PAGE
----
For those organisations reviewing or establishing a cybersecurity strategy, it’s important to consider whether in-house or outsourcing is best for your business. The ability to hunt for threats, detect unusual activity and respond to incidents is important in an effective strategy, but how do you know what approach is right for your business?
Regardless of your choice, IT security teams will continue to grow in size. According to Sophos’ ‘IT Security Team: 2021 and beyond’ report:
- 70% of Australian organisations anticipate an increase in in-house IT security staff by 2023 and 79% by 2026.
- 60% expect the number of outsourced IT security staff to grow by 2023 and 66% by 2026.
It’s not a matter of which approach is better, but which approach is a better fit for your business. Here’s what to consider.
Building an internal cybersecurity team
An in-house team will have a stronger understanding and deeper knowledge of the business as they understand the IT infrastructure and the day-to-day business operations. Internal teams also understand the unique culture of the business and are ready-armed knowing the values and goals of the business. This inherent knowledge allows informed decisions to ensure the business is protected without disruption. However, managing an in-house cybersecurity team requires a hefty amount of investment and oversight.
While having an in-house team of cybersecurity professionals may result in greater transparency and faster communication as it doesn’t involve a third party, there are downsides. IT security employees have the same rights as all other employees and it’s important to consider that sick leave and annual leave pose potential issues to achieve maximum productivity and efficiency – and continuity of protection.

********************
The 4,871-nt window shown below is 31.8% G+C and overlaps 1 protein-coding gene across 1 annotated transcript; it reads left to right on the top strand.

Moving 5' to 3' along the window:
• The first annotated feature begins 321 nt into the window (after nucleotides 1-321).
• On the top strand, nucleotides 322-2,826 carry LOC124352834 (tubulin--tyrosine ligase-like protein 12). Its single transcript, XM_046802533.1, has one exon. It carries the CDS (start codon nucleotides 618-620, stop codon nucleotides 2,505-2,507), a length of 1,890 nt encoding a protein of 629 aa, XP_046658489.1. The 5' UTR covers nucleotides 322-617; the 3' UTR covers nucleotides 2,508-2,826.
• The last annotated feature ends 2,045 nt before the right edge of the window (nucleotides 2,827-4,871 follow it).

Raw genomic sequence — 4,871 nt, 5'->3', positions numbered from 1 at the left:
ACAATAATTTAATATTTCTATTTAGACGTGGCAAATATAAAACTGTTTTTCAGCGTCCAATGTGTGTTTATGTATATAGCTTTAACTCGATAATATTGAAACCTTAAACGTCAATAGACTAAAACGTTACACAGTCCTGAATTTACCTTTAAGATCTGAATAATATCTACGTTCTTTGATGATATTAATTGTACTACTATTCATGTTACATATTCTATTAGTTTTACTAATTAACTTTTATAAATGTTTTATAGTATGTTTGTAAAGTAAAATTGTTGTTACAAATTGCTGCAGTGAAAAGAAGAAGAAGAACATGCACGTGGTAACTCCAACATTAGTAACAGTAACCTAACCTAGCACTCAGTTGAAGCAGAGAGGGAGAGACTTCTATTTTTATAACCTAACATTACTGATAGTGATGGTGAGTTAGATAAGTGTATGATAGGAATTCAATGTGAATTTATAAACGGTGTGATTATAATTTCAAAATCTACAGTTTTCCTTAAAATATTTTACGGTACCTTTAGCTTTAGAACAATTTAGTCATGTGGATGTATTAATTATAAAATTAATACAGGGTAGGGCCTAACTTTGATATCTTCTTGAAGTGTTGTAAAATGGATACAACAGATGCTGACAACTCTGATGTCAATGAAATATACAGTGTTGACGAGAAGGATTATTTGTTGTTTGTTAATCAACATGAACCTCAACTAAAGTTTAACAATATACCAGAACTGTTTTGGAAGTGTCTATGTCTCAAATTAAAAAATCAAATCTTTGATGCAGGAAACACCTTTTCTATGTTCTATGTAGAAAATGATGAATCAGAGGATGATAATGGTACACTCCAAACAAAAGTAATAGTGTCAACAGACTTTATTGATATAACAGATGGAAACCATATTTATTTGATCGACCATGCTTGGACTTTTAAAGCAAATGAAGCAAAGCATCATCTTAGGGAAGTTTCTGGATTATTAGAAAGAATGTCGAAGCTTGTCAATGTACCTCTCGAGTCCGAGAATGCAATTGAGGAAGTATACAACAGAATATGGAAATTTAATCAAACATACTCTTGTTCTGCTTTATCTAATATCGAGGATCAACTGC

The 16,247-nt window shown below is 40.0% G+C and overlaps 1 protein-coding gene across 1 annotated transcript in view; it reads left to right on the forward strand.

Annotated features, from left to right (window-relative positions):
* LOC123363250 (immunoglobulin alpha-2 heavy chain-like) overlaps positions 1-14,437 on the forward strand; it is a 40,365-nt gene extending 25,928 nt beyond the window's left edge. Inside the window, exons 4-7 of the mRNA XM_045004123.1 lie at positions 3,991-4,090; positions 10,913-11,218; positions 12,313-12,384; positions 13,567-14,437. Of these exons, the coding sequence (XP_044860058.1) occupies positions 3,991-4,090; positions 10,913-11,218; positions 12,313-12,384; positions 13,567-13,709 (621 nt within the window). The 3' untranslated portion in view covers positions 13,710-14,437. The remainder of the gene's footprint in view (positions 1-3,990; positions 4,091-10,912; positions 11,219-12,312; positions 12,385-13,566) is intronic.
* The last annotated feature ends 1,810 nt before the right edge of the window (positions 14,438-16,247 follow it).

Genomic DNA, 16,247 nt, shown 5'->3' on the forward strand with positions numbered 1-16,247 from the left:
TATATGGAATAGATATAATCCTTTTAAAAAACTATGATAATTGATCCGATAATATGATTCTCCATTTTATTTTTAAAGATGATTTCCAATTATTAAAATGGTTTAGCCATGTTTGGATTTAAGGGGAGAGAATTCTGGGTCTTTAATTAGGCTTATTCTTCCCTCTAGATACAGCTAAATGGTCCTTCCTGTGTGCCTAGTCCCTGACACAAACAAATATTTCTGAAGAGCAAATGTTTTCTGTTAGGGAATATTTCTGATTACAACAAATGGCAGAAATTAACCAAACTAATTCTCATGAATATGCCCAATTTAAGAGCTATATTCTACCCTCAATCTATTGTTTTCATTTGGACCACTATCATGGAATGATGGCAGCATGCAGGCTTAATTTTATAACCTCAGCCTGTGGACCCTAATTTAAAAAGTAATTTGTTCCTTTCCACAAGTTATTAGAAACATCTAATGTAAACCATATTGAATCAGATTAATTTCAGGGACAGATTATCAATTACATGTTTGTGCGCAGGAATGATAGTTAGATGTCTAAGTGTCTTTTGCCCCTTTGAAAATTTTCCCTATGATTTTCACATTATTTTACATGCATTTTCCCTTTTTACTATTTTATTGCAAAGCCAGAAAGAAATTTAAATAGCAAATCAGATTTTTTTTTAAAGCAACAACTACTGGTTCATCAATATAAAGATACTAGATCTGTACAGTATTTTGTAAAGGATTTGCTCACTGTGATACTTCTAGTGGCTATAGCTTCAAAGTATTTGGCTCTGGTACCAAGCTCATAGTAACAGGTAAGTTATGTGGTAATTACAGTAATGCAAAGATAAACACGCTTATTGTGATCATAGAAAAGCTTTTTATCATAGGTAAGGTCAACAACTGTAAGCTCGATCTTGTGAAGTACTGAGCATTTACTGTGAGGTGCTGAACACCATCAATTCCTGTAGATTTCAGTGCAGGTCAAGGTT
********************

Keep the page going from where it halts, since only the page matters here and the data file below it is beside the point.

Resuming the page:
Using external cybersecurity professionals
Outsourcing your cybersecurity requirements to a third party such as a managed threat response (MTR) service provider can provide your business with a fully managed service to deal with any cyber issues 24x7 365 days of the year. Not many organisations have the right tools, people, and processes to effectively provide active threat protection with their business needs. Having a managed threat responder can help businesses who lack the resources and knowledge to proactively hunt for threats, scope their severity, initiate action and provide actionable advice to address the root cause of incidents.
Although managed threat responders will do the work, the business ultimately owns the decision and decides what actions the team will take and how incidents are managed. It’s not solely left to tech either – solutions may fuse machine learning technology with human experts to provide further analysis for improved threat hunting.
Engaging an external cybersecurity team will also save you the hiring headache of having to find someone with the right skills especially considering sixty-three per cent of companies struggle to recruit candidates with the necessary skills. Add to this onboarding and training as well as ensuring these employees are staying on top of the ever-evolving threat landscape. Researching, acquiring and setting up cybersecurity software and hardware can be time-consuming. Identity security, compliance, documentation and analytics are some of the other aspects to be considered when managing an effective program.
Cybersecurity has always been important, however, the explosion of remote-working seen in 2020 was for many, the catalyst for business leaders to take action, with 70 per cent of Australian companies agreeing the outbreak of COVID-19 was the strongest catalyst for upgrading cybersecurity strategy and tools in the past 12 months. As organisations continue to build or adjust their cybersecurity strategy, it’s important to remember there is no “one size fits all” approach. Every organisation is unique and requires an individual approach to cybersecurity. The one thing that remains the same across the board is the need to continuously evaluate your strategy and make adjustments as required to ensure your level of protection is proportionate to your risk profile.